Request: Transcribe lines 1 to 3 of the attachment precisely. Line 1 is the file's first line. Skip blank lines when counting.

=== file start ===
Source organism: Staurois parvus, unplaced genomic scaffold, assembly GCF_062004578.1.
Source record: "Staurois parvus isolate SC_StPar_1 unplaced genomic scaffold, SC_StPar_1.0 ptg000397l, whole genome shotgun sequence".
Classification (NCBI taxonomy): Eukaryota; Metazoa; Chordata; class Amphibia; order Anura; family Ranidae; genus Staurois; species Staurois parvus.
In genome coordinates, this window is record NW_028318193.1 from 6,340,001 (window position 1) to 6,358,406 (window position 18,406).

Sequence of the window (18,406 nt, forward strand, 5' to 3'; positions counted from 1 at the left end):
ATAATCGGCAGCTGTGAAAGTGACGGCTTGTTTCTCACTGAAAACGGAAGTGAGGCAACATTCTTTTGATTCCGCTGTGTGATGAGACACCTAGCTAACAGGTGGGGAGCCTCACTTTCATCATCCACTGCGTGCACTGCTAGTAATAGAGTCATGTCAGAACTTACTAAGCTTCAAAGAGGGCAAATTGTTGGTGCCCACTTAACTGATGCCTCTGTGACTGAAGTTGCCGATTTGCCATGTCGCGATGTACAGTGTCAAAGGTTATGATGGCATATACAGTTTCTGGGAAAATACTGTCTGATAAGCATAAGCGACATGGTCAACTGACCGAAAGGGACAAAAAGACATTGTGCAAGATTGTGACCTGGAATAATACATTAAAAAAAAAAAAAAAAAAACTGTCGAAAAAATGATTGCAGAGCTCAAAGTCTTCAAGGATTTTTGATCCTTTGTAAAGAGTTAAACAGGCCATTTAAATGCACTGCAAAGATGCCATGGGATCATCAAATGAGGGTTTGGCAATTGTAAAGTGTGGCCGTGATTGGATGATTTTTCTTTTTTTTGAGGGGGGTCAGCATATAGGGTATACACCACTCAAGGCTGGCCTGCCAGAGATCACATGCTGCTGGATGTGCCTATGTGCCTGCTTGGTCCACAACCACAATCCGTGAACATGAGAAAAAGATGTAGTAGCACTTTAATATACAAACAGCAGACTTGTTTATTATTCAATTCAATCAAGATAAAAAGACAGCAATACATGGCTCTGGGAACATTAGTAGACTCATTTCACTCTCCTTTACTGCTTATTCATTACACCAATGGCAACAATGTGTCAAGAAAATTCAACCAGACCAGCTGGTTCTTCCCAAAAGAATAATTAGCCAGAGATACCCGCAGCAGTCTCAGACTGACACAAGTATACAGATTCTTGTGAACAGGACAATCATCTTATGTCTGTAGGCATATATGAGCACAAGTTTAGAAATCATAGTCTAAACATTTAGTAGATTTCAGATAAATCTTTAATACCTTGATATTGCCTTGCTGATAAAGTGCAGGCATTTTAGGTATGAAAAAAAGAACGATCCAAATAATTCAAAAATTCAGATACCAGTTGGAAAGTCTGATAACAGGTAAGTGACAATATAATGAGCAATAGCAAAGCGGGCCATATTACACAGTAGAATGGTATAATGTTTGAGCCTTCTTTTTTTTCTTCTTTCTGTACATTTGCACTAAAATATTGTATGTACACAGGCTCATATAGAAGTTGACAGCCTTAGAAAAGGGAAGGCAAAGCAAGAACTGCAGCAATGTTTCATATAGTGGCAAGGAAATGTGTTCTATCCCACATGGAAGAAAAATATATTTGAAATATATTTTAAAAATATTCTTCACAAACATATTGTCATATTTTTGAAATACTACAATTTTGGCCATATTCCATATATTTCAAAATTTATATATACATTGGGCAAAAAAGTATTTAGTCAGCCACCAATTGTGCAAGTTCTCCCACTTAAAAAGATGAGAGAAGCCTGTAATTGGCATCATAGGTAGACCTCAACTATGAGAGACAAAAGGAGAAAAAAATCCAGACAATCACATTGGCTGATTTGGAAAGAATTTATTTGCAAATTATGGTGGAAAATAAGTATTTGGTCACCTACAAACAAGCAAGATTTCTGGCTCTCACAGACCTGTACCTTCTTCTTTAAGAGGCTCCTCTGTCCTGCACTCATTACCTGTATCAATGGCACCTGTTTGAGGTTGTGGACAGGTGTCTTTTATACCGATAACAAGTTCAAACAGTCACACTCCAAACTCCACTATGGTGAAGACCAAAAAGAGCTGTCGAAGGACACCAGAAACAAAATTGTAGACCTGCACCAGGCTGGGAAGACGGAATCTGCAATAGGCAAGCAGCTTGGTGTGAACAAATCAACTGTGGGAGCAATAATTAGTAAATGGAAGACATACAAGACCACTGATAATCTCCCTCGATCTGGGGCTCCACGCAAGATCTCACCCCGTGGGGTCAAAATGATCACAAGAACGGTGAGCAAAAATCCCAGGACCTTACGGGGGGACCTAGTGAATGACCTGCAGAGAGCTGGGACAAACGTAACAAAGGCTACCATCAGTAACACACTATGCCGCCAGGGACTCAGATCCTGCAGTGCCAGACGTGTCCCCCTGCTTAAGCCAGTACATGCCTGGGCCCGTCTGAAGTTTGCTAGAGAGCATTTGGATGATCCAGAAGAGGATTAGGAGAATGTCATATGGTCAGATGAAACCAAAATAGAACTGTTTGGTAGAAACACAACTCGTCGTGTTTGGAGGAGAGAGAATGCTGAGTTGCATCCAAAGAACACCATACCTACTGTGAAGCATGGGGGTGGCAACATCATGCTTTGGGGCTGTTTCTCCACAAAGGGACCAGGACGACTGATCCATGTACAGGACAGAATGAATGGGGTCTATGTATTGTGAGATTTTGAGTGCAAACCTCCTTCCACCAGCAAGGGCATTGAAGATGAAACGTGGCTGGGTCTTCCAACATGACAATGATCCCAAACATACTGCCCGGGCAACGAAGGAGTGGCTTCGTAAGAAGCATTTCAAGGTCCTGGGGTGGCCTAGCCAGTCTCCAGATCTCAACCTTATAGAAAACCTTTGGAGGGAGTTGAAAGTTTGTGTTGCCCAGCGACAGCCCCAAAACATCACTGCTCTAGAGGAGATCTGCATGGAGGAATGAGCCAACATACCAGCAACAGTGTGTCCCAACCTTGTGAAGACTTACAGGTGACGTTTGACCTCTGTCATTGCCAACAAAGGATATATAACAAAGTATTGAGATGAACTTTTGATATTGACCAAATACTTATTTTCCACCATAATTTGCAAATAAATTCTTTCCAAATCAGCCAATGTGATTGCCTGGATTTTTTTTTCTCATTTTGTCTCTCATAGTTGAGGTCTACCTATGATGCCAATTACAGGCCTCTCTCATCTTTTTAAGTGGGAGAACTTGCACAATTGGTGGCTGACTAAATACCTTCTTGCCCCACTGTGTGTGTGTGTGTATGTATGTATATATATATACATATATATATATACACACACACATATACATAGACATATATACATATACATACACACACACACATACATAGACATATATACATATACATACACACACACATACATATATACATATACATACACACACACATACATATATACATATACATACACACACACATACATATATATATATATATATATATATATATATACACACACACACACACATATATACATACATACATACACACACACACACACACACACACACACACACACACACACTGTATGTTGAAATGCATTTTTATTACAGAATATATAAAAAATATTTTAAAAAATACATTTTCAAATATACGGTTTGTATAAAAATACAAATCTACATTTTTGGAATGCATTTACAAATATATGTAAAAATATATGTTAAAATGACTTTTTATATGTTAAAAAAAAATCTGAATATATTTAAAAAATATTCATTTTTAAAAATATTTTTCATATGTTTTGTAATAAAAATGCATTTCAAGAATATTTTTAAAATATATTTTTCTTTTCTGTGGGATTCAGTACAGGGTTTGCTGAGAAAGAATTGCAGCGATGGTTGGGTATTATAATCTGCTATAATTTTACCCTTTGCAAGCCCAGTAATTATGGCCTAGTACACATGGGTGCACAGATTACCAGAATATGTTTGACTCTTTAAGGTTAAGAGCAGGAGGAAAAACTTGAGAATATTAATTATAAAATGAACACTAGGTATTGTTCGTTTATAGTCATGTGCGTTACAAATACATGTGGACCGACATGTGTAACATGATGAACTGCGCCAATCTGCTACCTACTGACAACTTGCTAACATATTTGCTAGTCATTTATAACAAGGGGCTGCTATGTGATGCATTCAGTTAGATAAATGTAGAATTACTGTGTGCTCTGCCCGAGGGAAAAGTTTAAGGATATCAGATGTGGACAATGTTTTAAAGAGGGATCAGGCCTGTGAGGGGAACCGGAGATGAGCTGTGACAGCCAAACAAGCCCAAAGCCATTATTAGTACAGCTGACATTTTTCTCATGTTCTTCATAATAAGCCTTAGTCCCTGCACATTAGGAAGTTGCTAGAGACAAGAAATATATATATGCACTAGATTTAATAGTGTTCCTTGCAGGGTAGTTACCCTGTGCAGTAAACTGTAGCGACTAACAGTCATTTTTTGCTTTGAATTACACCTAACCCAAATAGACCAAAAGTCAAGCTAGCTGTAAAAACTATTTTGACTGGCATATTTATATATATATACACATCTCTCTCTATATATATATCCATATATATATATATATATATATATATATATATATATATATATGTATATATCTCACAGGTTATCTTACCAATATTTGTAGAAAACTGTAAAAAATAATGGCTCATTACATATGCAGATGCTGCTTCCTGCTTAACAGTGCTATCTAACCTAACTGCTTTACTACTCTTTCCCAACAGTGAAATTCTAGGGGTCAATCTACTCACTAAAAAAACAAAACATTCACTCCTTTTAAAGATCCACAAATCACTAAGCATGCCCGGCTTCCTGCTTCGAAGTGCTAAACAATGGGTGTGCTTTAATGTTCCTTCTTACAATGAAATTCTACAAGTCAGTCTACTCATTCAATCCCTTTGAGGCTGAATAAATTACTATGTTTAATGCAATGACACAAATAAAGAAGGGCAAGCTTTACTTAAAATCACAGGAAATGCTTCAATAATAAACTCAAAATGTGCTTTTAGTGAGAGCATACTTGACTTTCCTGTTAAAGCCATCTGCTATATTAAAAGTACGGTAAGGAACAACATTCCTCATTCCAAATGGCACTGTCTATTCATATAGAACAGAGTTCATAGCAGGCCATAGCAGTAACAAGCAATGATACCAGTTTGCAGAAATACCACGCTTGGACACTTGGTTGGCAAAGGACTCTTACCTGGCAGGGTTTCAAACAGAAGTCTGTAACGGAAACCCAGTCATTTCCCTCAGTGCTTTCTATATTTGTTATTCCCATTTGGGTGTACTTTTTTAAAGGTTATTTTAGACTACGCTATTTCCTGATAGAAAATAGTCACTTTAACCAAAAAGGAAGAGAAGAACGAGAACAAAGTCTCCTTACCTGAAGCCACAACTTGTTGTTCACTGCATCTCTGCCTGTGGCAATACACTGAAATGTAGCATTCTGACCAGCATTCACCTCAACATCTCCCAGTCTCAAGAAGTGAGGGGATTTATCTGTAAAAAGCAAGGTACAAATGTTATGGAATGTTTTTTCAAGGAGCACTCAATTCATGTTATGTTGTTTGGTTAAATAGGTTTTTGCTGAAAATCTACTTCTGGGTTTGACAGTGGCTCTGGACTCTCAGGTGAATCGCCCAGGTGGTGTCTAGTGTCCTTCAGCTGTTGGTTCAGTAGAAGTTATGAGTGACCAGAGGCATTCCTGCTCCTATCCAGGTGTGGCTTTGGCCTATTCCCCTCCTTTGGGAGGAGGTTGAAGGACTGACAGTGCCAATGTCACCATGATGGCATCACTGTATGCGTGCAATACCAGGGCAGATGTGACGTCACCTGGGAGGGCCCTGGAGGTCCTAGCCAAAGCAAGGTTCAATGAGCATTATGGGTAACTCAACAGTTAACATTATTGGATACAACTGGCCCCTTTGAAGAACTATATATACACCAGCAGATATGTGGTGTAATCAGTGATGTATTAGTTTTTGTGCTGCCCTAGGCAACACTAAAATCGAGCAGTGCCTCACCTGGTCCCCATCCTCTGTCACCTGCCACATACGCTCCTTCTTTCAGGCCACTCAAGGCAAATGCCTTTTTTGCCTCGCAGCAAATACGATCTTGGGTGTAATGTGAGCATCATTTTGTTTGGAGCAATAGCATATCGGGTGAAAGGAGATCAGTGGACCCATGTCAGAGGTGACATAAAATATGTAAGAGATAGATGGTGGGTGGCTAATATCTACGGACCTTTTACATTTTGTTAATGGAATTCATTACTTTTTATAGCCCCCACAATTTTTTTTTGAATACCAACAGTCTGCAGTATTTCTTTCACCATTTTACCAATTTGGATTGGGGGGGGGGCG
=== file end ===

Source organism: Staurois parvus, unplaced genomic scaffold, assembly GCF_062004578.1.
Source record: "Staurois parvus isolate SC_StPar_1 unplaced genomic scaffold, SC_StPar_1.0 ptg000397l, whole genome shotgun sequence".
Classification (NCBI taxonomy): Eukaryota; Metazoa; Chordata; class Amphibia; order Anura; family Ranidae; genus Staurois; species Staurois parvus.